One of the more pleasant aspects about leaving a place is the outpouring of affection between those soon to be parted. They say that absence makes the heart grow fonder, but the prospect of absence is also very powerful. Our move from Barbados had been due originally around January. However, several personal concerns (schools, especially) made that timing less desirable. The bottom line was that it made more sense to put off the move until at least mid-year. Through a process that crept up on me, I increasingly became very uncomfortable about leaving Barbados, and reflected a lot about the time I had spent there and the people I had met and things that I had done. I felt good that I was uncomfortable about leaving behind many newish acquaintances, because that indicated that the relationships had some meaning.
As word got out that we were leaving, people started to warm even more and some of the socializing was really special, especially in the last few weeks, when we had informal dinners and lunches and just impromptu gatherings with the many people we had come to call friends. All of these were special and easy on the adult heart, as they did not have any real sense of finality. My daughter's goodbye to her best friend and her friend's brother and mother was, however, very tearful, as our two families had lived close to each other and really become very close. But, we hope that the young children do as they often do--bounce back fast and stay happy.
Some people asked "Why are you leaving?" It was simple to explain, but it was interesting that people felt that somehow we had become fixtures. It was impossible to say a proper goodbye to many people, even though I tried to arrange a few special trips to see people whom I thought would be very upset if I had just upped and left. For a while, I just let the departure matter come up if it did, as I really felt that I was missing people a lot just by mentioning departure dates. In the end, the final days were near and departure was nearly a fait accompli. Not neat and tidy, but the event would happen.
As a good many people know, I found myself turned into a sort of pundit on things economic and financial. That is perhaps not surprising, given my background, but it is surprising given that I had no intention to do any such thing when I arrived in Barbados. An accidental contact had led me onto that path, and becoming a known voice on Down to Brass Tacks or making occasional written contributions in the mainstream press had been things far from my thoughts on heading to Barbados. I also commented on issues through several of the local blogs. For the most part, I enjoyed having a chance to say my piece, and from reactions I had along the way it seems that I was regarded as someone who made sense and was frank about how he perceived things. I never had any axes to grind--other than trying to see things for what they really are or pointing out too much acceptance of mediocrity--and I think that for many people in Barbados that was hard to understand, as they needed to put me into a box to then deal with my views.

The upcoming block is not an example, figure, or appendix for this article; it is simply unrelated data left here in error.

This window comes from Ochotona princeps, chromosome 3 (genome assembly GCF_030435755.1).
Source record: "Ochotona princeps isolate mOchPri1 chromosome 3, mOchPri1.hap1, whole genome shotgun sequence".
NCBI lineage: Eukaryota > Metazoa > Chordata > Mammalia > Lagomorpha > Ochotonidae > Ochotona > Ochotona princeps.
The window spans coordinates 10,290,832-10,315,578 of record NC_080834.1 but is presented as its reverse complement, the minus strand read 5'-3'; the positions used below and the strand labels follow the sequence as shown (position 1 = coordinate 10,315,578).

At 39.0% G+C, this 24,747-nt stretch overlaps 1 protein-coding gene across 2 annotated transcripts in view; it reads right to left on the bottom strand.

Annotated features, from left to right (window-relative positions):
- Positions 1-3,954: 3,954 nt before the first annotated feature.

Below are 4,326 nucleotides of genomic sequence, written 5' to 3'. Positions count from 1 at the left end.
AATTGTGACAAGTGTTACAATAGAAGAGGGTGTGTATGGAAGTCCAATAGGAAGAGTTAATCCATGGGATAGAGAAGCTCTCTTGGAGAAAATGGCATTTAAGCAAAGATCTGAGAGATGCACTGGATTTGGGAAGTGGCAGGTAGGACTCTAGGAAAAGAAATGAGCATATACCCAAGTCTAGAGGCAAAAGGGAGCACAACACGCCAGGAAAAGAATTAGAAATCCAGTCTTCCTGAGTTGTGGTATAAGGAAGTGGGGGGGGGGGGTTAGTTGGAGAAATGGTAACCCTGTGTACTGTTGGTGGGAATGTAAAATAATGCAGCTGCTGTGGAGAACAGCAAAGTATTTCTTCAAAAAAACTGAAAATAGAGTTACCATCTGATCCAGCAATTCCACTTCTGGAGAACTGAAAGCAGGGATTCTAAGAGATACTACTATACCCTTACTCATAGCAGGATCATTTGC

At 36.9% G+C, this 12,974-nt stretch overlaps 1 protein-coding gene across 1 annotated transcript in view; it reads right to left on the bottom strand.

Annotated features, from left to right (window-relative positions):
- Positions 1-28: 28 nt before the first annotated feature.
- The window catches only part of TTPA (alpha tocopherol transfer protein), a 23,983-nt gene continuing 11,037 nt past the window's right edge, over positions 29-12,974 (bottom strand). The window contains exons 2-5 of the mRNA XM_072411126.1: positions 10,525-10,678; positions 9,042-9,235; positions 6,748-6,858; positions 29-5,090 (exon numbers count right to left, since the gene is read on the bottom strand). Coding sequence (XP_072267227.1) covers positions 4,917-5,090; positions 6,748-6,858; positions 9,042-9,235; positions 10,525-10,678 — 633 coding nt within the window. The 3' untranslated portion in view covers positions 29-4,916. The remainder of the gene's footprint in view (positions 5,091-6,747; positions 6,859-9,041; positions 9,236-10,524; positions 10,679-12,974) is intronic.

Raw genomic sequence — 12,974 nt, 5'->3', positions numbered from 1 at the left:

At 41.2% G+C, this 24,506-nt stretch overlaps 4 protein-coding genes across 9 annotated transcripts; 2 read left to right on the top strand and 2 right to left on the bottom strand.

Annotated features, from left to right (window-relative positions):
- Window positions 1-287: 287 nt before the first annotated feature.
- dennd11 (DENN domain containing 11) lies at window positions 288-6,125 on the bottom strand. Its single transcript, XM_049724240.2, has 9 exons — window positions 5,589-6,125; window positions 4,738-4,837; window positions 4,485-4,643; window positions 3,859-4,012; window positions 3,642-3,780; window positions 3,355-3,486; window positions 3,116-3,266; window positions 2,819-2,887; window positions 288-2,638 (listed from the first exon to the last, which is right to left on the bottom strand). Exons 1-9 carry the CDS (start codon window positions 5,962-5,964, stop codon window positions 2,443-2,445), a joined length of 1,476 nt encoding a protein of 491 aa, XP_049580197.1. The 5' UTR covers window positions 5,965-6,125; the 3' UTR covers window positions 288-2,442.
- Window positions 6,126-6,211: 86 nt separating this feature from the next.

With that said, I was still taken aback when during the last week in Barbados I got a call from the Nation asking if I could write a short article on the need for a fiscal stimulus package. I had declined the request before the question had been put fully, as I really knew I could not focus on any such request. The Editor concerned was amused that I knew what the request was ahead of her finishing her plea. I reminded her that I had never been paid for my pieces and the 'price' that had been agreed--a visit for my daughter and her class to see the newspaper office--had never been exacted. I let her know that I was due to leave the island by the end of that week and she lamented the prospect of no more writing from me. A few hours later I got another call from her asking if I would do an exit interview. I agreed and set it up for July 29. Somehow, I had been had, but I did not complain.
On the day concerned, I was staying at Accra Hotel, and I had other things beforehand, so agreed on 10am; the interview with Stacey Russell lasted about an hour. We sat near the outside walkway and I talked about the economy as well as my broader experience in Barbados. I did not realise that things would move so fast, and a piece on the economy appeared in Barbados Business Authority at the start of this week, about which I got a few messages. I had forgotten that Senator Boyce had been due to speak to the press about the economy later that day, so my remarks were not influenced by what I later heard him say. My daughter was headed out to meet her mother and got in on the interview, too. She may feature in some other piece that is being prepared.
IMF staff are used to being seen as ogres, so it was a nice feeling to have given a sense that some of us are really less scary.